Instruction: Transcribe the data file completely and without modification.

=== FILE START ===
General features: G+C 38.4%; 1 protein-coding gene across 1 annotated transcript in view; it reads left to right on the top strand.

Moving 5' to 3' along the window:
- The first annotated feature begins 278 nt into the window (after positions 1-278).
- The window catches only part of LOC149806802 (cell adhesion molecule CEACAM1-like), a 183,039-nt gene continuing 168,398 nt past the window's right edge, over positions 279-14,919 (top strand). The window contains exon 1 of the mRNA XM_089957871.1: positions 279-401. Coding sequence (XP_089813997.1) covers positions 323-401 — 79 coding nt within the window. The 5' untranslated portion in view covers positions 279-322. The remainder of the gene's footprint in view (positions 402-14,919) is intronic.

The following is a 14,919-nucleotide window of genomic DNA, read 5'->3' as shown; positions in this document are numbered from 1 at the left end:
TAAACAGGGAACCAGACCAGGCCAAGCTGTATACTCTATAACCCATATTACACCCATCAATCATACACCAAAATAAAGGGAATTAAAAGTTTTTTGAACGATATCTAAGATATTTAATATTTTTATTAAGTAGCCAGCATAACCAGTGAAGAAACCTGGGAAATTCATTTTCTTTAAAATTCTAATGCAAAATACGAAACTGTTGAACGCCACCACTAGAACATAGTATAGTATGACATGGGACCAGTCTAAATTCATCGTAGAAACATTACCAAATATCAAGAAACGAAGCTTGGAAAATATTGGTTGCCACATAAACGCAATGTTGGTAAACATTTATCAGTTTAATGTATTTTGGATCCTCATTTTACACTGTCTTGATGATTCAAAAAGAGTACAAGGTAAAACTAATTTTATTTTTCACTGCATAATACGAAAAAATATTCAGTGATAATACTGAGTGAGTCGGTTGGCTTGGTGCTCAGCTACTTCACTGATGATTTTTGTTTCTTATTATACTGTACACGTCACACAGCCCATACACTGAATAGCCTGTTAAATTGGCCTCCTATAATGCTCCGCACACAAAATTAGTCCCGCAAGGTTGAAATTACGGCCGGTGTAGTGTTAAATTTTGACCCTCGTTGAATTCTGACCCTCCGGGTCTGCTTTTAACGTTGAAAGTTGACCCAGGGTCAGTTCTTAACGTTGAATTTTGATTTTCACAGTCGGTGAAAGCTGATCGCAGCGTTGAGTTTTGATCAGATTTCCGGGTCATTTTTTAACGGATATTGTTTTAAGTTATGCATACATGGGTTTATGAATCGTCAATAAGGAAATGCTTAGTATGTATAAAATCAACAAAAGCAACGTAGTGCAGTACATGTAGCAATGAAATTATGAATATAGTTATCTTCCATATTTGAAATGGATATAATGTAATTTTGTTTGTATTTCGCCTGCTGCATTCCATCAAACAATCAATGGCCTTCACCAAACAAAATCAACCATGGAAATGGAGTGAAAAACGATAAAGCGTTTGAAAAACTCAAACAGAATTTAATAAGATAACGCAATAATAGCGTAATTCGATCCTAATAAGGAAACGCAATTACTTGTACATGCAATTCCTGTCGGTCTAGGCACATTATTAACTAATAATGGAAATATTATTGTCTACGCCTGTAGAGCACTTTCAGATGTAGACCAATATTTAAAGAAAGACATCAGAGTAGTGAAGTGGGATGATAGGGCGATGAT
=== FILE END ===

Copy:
General features: G+C 38.4%; 1 protein-coding gene across 1 annotated transcript in view; it reads left to right on the top strand.

Moving 5' to 3' along the window:
- The first annotated feature begins 278 nt into the window (after positions 1-278).
- The window catches only part of LOC149806802 (cell adhesion molecule CEACAM1-like), a 183,039-nt gene continuing 168,398 nt past the window's right edge, over positions 279-14,919 (top strand). The window contains exon 1 of the mRNA XM_089957871.1: positions 279-401. Coding sequence (XP_089813997.1) covers positions 323-401 — 79 coding nt within the window. The 5' untranslated portion in view covers positions 279-322. The remainder of the gene's footprint in view (positions 402-14,919) is intronic.

The following is a 14,919-nucleotide window of genomic DNA, read 5'->3' as shown; positions in this document are numbered from 1 at the left end:
TAAACAGGGAACCAGACCAGGCCAAGCTGTATACTCTATAACCCATATTACACCCATCAATCATACACCAAAATAAAGGGAATTAAAAGTTTTTTGAACGATATCTAAGATATTTAATATTTTTATTAAGTAGCCAGCATAACCAGTGAAGAAACCTGGGAAATTCATTTTCTTTAAAATTCTAATGCAAAATACGAAACTGTTGAACGCCACCACTAGAACATAGTATAGTATGACATGGGACCAGTCTAAATTCATCGTAGAAACATTACCAAATATCAAGAAACGAAGCTTGGAAAATATTGGTTGCCACATAAACGCAATGTTGGTAAACATTTATCAGTTTAATGTATTTTGGATCCTCATTTTACACTGTCTTGATGATTCAAAAAGAGTACAAGGTAAAACTAATTTTATTTTTCACTGCATAATACGAAAAAATATTCAGTGATAATACTGAGTGAGTCGGTTGGCTTGGTGCTCAGCTACTTCACTGATGATTTTTGTTTCTTATTATACTGTACACGTCACACAGCCCATACACTGAATAGCCTGTTAAATTGGCCTCCTATAATGCTCCGCACACAAAATTAGTCCCGCAAGGTTGAAATTACGGCCGGTGTAGTGTTAAATTTTGACCCTCGTTGAATTCTGACCCTCCGGGTCTGCTTTTAACGTTGAAAGTTGACCCAGGGTCAGTTCTTAACGTTGAATTTTGATTTTCACAGTCGGTGAAAGCTGATCGCAGCGTTGAGTTTTGATCAGATTTCCGGGTCATTTTTTAACGGATATTGTTTTAAGTTATGCATACATGGGTTTATGAATCGTCAATAAGGAAATGCTTAGTATGTATAAAATCAACAAAAGCAACGTAGTGCAGTACATGTAGCAATGAAATTATGAATATAGTTATCTTCCATATTTGAAATGGATATAATGTAATTTTGTTTGTATTTCGCCTGCTGCATTCCATCAAACAATCAATGGCCTTCACCAAACAAAATCAACCATGGAAATGGAGTGAAAAACGATAAAGCGTTTGAAAAACTCAAACAGAATTTAATAAGATAACGCAATAATAGCGTAATTCGATCCTAATAAGGAAACGCAATTACTTGTACATGCAATTCCTGTCGGTCTAGGCACATTATTAACTAATAATGGAAATATTATTGTCTACGCCTGTAGAGCACTTTCAGATGTAGACCAATATTTAAAGAAAGACATCAGAGTAGTGAAGTGGGATGATAGGGCGATGAT